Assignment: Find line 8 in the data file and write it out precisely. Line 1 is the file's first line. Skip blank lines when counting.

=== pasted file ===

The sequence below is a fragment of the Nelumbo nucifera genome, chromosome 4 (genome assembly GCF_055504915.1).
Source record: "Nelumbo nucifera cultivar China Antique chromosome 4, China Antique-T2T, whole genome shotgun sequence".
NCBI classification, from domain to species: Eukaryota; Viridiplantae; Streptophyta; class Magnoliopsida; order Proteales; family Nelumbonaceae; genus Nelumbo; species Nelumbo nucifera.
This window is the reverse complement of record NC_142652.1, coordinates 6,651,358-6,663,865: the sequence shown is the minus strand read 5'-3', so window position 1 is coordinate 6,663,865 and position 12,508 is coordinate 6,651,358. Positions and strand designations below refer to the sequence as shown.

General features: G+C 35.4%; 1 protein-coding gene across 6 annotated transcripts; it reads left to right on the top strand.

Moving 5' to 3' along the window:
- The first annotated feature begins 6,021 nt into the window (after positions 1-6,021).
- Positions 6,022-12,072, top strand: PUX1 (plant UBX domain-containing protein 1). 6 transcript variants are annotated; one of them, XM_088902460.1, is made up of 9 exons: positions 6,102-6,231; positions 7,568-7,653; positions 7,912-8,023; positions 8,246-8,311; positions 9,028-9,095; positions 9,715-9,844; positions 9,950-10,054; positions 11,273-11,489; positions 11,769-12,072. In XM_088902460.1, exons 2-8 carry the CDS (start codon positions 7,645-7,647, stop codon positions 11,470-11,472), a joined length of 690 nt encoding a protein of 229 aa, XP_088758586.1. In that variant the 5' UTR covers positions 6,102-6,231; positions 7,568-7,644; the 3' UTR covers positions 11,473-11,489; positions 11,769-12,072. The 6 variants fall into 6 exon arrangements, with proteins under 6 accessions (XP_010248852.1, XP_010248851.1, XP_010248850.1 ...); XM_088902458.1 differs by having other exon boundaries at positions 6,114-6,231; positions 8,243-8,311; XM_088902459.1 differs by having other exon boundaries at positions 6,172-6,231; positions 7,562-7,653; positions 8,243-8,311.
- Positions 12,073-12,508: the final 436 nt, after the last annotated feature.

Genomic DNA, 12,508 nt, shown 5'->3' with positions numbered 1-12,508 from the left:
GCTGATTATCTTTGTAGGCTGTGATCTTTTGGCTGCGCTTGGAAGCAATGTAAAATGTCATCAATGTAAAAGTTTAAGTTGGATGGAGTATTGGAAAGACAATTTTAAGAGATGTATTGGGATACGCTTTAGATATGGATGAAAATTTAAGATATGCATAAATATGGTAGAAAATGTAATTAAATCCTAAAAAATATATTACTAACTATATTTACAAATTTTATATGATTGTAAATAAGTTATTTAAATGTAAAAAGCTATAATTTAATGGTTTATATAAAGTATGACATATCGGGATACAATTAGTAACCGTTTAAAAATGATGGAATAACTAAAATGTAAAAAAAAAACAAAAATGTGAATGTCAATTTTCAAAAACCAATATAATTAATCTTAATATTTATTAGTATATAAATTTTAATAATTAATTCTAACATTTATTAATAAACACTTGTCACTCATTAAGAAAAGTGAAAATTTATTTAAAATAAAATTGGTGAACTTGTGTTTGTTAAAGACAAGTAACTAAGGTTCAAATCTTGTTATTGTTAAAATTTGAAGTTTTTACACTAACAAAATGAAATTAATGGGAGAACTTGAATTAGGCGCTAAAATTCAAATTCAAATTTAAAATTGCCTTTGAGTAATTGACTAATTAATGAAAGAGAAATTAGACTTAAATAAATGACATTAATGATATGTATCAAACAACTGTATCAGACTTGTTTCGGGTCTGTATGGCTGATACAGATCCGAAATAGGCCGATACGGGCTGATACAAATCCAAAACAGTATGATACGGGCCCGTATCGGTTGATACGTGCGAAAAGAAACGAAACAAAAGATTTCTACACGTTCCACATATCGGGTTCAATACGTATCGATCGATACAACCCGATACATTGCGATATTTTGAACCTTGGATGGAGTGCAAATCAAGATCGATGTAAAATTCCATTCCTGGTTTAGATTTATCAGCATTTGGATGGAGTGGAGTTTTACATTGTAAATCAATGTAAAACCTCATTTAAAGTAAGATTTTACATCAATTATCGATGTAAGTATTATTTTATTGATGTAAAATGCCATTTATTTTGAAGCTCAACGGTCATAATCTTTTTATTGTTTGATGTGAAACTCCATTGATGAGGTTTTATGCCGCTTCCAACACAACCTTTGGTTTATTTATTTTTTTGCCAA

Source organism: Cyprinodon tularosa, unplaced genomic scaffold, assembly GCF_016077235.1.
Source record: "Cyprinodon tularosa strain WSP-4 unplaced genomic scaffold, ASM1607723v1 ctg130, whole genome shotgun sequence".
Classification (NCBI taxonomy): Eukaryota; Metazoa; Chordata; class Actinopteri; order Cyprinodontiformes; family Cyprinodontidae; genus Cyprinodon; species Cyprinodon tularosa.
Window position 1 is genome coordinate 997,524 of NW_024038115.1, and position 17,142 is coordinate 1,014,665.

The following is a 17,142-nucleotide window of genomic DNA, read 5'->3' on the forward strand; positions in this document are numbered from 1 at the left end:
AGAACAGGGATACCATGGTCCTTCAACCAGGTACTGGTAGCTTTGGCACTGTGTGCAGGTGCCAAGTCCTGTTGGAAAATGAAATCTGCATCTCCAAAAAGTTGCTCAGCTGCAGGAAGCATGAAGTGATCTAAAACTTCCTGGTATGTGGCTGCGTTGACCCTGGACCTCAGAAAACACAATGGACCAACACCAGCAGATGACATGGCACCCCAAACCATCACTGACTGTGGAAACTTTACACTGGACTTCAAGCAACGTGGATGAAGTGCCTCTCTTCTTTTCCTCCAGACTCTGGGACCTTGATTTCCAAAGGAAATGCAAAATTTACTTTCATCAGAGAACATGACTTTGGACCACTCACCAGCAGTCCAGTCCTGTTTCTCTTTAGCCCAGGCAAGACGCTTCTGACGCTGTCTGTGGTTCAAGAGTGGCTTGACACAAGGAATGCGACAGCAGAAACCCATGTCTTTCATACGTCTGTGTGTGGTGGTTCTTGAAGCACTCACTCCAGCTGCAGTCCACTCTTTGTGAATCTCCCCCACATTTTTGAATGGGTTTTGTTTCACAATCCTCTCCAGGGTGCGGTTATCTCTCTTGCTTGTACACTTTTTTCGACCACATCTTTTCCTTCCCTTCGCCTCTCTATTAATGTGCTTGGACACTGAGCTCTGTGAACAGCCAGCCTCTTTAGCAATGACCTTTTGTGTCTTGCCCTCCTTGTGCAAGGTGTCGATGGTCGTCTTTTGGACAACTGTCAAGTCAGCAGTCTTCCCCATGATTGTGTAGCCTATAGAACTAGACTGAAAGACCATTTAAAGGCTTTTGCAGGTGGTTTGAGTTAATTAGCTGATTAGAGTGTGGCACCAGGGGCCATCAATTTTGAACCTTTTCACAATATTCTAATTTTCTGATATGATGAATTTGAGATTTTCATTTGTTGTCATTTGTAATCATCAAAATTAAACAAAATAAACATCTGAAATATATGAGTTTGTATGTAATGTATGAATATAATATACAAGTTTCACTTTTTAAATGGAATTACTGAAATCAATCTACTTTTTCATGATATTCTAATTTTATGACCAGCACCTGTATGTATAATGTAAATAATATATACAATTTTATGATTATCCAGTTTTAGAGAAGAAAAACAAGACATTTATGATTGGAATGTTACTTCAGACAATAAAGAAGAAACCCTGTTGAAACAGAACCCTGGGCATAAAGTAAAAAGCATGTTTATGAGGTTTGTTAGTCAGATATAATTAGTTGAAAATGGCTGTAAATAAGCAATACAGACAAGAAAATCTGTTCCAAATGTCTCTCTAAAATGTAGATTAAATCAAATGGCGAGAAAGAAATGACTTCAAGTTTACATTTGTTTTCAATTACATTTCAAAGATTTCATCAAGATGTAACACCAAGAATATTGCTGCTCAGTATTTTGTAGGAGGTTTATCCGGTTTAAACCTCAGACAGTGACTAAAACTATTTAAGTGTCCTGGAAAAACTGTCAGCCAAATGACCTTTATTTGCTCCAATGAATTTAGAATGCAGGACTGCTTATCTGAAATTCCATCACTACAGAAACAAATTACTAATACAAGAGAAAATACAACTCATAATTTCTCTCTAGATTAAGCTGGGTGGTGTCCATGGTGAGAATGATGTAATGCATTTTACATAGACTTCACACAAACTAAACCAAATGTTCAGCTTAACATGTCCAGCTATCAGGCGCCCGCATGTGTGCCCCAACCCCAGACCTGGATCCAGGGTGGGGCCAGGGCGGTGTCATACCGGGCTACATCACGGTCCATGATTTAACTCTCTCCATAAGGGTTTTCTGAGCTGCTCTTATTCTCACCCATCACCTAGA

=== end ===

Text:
- Positions 6,022-12,072, top strand: PUX1 (plant UBX domain-containing protein 1). 6 transcript variants are annotated; one of them, XM_088902460.1, is made up of 9 exons: positions 6,102-6,231; positions 7,568-7,653; positions 7,912-8,023; positions 8,246-8,311; positions 9,028-9,095; positions 9,715-9,844; positions 9,950-10,054; positions 11,273-11,489; positions 11,769-12,072. In XM_088902460.1, exons 2-8 carry the CDS (start codon positions 7,645-7,647, stop codon positions 11,470-11,472), a joined length of 690 nt encoding a protein of 229 aa, XP_088758586.1. In that variant the 5' UTR covers positions 6,102-6,231; positions 7,568-7,644; the 3' UTR covers positions 11,473-11,489; positions 11,769-12,072. The 6 variants fall into 6 exon arrangements, with proteins under 6 accessions (XP_010248852.1, XP_010248851.1, XP_010248850.1 ...); XM_088902458.1 differs by having other exon boundaries at positions 6,114-6,231; positions 8,243-8,311; XM_088902459.1 differs by having other exon boundaries at positions 6,172-6,231; positions 7,562-7,653; positions 8,243-8,311.